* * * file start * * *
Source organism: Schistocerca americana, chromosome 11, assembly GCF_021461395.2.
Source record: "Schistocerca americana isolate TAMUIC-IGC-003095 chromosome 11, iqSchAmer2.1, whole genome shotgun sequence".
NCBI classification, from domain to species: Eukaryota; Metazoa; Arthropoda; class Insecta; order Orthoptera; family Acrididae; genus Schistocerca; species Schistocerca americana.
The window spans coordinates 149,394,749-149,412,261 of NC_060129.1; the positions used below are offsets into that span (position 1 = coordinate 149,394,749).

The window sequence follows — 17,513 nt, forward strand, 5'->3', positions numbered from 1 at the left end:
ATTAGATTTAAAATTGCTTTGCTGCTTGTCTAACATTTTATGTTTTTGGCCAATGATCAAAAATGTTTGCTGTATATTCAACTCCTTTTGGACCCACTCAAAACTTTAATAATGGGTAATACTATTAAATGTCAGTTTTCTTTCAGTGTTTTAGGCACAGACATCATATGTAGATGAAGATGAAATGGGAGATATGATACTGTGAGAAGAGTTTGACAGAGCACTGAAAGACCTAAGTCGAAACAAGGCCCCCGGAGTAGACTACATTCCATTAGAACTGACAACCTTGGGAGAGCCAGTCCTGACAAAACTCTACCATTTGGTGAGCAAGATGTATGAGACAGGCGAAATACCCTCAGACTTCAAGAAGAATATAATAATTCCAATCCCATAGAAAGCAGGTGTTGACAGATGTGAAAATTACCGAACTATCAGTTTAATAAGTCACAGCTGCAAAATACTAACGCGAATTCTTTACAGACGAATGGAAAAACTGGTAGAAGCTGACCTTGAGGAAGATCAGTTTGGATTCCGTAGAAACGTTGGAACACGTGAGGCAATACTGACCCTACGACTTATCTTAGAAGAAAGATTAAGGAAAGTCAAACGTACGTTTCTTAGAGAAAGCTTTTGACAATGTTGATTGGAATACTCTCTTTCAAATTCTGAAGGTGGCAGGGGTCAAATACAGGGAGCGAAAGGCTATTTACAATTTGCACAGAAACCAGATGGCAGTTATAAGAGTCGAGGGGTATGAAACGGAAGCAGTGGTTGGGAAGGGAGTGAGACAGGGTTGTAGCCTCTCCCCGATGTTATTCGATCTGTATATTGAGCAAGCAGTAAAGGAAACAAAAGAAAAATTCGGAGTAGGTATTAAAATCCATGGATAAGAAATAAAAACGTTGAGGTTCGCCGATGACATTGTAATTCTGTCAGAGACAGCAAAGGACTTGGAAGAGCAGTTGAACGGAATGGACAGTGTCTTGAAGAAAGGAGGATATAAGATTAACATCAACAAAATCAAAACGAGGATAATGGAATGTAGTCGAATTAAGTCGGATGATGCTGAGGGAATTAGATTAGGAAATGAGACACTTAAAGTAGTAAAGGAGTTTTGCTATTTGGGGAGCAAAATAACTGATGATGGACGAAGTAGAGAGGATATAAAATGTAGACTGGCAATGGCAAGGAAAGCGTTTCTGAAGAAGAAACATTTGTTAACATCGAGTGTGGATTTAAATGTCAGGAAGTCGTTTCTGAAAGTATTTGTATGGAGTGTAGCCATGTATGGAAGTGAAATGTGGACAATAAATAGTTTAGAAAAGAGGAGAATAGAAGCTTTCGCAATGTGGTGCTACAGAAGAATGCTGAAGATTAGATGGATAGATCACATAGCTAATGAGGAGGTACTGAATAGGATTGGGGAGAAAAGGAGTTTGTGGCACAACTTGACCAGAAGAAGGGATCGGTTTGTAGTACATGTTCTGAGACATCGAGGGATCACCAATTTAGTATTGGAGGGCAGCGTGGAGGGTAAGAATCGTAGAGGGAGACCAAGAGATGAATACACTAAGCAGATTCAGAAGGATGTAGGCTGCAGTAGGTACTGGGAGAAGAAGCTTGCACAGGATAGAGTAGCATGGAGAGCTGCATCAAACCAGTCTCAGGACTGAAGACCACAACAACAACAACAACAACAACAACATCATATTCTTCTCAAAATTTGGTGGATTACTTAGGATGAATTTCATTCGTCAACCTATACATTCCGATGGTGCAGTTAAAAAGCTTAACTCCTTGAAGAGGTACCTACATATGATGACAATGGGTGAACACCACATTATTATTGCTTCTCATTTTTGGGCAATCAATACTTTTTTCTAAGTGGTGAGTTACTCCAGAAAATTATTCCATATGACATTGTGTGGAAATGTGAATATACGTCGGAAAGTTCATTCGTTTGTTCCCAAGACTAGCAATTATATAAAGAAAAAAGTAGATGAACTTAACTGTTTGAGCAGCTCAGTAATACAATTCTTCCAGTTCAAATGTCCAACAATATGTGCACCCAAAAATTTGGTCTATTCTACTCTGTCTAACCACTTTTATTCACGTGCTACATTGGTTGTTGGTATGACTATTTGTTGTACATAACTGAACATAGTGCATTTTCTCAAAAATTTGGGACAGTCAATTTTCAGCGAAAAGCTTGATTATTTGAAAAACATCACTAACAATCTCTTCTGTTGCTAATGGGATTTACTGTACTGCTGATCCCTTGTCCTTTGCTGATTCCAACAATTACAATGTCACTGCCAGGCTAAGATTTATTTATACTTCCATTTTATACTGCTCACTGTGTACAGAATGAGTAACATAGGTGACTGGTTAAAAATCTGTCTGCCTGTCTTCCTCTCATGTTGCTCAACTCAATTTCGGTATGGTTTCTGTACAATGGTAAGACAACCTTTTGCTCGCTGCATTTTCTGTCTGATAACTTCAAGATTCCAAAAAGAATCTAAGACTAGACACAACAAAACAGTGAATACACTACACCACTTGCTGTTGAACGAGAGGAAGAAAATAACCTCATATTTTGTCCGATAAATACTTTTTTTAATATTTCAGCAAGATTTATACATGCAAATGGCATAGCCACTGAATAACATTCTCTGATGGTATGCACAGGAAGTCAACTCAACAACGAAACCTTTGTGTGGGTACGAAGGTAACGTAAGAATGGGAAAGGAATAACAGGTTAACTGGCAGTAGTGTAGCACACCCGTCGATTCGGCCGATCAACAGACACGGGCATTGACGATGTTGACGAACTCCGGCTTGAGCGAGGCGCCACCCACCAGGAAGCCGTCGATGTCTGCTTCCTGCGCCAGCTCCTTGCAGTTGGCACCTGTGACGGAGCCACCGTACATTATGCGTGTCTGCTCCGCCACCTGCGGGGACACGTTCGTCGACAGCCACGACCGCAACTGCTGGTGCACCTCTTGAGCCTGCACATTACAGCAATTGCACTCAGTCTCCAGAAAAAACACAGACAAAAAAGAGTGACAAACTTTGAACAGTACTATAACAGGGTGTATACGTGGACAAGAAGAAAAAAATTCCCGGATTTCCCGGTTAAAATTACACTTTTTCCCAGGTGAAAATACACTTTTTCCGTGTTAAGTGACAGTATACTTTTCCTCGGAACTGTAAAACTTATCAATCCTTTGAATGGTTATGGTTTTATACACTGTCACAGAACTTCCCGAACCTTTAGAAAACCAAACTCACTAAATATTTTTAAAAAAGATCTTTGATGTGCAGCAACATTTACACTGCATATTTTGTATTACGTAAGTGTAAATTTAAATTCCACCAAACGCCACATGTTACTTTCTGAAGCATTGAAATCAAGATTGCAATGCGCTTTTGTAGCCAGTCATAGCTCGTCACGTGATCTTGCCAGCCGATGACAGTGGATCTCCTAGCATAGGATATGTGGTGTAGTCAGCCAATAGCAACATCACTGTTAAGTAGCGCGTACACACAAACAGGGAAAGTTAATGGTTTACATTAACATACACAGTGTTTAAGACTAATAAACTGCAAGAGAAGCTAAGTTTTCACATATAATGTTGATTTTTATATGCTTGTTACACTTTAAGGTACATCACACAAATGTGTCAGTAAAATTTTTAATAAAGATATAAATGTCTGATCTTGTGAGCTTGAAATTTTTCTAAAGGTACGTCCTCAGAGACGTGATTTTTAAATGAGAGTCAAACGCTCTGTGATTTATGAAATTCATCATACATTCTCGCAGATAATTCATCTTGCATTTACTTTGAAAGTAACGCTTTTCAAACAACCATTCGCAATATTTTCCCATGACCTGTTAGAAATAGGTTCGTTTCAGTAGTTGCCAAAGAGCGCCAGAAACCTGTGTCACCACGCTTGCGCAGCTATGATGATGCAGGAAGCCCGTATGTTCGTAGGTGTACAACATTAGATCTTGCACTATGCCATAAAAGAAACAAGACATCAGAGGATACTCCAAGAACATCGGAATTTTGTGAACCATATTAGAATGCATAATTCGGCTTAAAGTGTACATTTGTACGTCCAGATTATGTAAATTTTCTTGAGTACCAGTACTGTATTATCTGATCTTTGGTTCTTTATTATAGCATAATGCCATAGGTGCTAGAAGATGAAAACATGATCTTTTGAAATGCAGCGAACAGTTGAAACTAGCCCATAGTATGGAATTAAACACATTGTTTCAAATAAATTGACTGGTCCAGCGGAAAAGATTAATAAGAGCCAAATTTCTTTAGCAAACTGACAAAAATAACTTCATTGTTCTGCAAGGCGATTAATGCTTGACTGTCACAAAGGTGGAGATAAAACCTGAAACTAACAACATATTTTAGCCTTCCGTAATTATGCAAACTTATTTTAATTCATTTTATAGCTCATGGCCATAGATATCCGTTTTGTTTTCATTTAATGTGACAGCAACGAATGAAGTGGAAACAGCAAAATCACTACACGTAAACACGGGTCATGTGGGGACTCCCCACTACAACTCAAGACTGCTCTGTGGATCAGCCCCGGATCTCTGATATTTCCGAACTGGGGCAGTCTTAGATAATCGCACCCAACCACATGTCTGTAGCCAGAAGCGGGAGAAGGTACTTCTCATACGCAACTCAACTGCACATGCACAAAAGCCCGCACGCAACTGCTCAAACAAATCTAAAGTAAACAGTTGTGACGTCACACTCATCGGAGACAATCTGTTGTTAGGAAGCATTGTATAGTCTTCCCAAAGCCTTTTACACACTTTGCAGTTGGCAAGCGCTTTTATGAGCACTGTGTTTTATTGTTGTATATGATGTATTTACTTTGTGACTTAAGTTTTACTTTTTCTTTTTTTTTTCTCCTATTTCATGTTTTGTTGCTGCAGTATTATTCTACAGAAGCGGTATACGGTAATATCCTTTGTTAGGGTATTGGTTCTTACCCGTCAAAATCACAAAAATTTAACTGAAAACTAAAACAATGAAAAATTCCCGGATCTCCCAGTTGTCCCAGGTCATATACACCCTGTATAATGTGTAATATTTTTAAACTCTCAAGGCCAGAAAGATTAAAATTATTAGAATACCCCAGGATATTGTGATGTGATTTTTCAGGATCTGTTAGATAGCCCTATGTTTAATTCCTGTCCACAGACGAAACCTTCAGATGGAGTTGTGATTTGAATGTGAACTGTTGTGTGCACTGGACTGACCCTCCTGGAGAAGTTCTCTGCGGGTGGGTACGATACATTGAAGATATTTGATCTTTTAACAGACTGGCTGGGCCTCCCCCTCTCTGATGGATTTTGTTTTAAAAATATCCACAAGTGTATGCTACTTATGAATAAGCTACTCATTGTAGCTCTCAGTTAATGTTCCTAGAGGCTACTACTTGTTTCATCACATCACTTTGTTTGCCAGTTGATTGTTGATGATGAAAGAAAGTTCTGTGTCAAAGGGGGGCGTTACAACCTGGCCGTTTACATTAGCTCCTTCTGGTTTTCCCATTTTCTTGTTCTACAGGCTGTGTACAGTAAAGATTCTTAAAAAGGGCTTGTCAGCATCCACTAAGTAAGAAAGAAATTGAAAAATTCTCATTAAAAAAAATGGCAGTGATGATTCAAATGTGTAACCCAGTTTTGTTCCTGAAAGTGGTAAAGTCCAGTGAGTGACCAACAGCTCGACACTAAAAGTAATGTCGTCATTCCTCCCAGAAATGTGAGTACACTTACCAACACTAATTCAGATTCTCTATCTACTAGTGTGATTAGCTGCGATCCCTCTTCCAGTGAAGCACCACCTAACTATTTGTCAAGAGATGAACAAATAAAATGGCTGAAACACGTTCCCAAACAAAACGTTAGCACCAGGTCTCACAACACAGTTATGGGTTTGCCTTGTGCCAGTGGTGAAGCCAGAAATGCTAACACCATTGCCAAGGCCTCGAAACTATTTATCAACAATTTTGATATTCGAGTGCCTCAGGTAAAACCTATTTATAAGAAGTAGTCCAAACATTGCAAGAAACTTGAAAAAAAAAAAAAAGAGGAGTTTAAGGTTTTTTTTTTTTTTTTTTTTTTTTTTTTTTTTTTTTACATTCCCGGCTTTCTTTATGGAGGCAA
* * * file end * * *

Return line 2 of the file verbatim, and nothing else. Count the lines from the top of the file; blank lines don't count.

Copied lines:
Source record: "Schistocerca americana isolate TAMUIC-IGC-003095 chromosome 11, iqSchAmer2.1, whole genome shotgun sequence".